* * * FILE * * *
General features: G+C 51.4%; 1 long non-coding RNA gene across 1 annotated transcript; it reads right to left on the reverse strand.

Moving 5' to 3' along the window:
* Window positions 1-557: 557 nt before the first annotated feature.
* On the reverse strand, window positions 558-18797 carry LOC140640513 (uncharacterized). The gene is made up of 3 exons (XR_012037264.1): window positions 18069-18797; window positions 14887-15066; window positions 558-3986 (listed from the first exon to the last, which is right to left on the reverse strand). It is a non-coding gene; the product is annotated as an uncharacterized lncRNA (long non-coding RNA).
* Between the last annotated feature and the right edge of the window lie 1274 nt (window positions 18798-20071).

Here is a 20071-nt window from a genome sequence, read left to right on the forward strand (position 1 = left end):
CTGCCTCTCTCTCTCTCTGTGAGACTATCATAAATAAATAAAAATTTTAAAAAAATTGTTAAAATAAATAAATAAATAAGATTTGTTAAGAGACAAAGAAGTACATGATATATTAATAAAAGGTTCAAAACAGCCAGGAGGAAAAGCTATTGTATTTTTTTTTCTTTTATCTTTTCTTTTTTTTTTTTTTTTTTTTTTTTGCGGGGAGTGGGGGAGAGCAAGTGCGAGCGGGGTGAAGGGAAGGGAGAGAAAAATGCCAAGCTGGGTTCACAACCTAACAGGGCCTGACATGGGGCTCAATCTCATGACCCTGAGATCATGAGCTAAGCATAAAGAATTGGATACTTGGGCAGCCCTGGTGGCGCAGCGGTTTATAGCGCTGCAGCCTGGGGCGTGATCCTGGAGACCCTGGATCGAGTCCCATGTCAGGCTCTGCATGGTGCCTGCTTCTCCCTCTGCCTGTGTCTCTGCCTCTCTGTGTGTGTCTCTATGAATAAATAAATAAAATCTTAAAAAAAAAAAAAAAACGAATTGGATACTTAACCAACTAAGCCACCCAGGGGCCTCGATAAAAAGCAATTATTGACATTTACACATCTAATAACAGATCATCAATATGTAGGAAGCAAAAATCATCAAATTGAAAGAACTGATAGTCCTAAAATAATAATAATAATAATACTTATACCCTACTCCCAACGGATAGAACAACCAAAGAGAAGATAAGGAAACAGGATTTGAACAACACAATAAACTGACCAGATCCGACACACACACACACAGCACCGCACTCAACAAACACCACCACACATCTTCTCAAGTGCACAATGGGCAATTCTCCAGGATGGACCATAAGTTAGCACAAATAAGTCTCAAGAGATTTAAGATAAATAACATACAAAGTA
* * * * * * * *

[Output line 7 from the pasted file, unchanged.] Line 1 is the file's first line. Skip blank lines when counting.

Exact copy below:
CTGCCTCTCTCTCTCTCTGTGAGACTATCATAAATAAATAAAAATTTTAAAAAAATTGTTAAAATAAATAAATAAATAAGATTTGTTAAGAGACAAAGAAGTACATGATATATTAATAAAAGGTTCAAAACAGCCAGGAGGAAAAGCTATTGTATTTTTTTTTCTTTTATCTTTTCTTTTTTTTTTTTTTTTTTTTTTTTGCGGGGAGTGGGGGAGAGCAAGTGCGAGCGGGGTGAAGGGAAGGGAGAGAAAAATGCCAAGCTGGGTTCACAACCTAACAGGGCCTGACATGGGGCTCAATCTCATGACCCTGAGATCATGAGCTAAGCATAAAGAATTGGATACTTGGGCAGCCCTGGTGGCGCAGCGGTTTATAGCGCTGCAGCCTGGGGCGTGATCCTGGAGACCCTGGATCGAGTCCCATGTCAGGCTCTGCATGGTGCCTGCTTCTCCCTCTGCCTGTGTCTCTGCCTCTCTGTGTGTGTCTCTATGAATAAATAAATAAAATCTTAAAAAAAAAAAAAAAACGAATTGGATACTTAACCAACTAAGCCACCCAGGGGCCTCGATAAAAAGCAATTATTGACATTTACACATCTAATAACAGATCATCAATATGTAGGAAGCAAAAATCATCAAATTGAAAGAACTGATAGTCCTAAAATAATAATAATAATAATACTTATACCCTACTCCCAACGGATAGAACAACCAAAGAGAAGATAAGGAAACAGGATTTGAACAACACAATAAACTGACCAGATCCGACACACACACACACAGCACCGCACTCAACAAACACCACCACACATCTTCTCAAGTGCACAATGGGCAATTCTCCAGGATGGACCATAAGTTAGCACAAATAAGTCTCAAGAGATTTAAGATAAATAACATACAAAGTA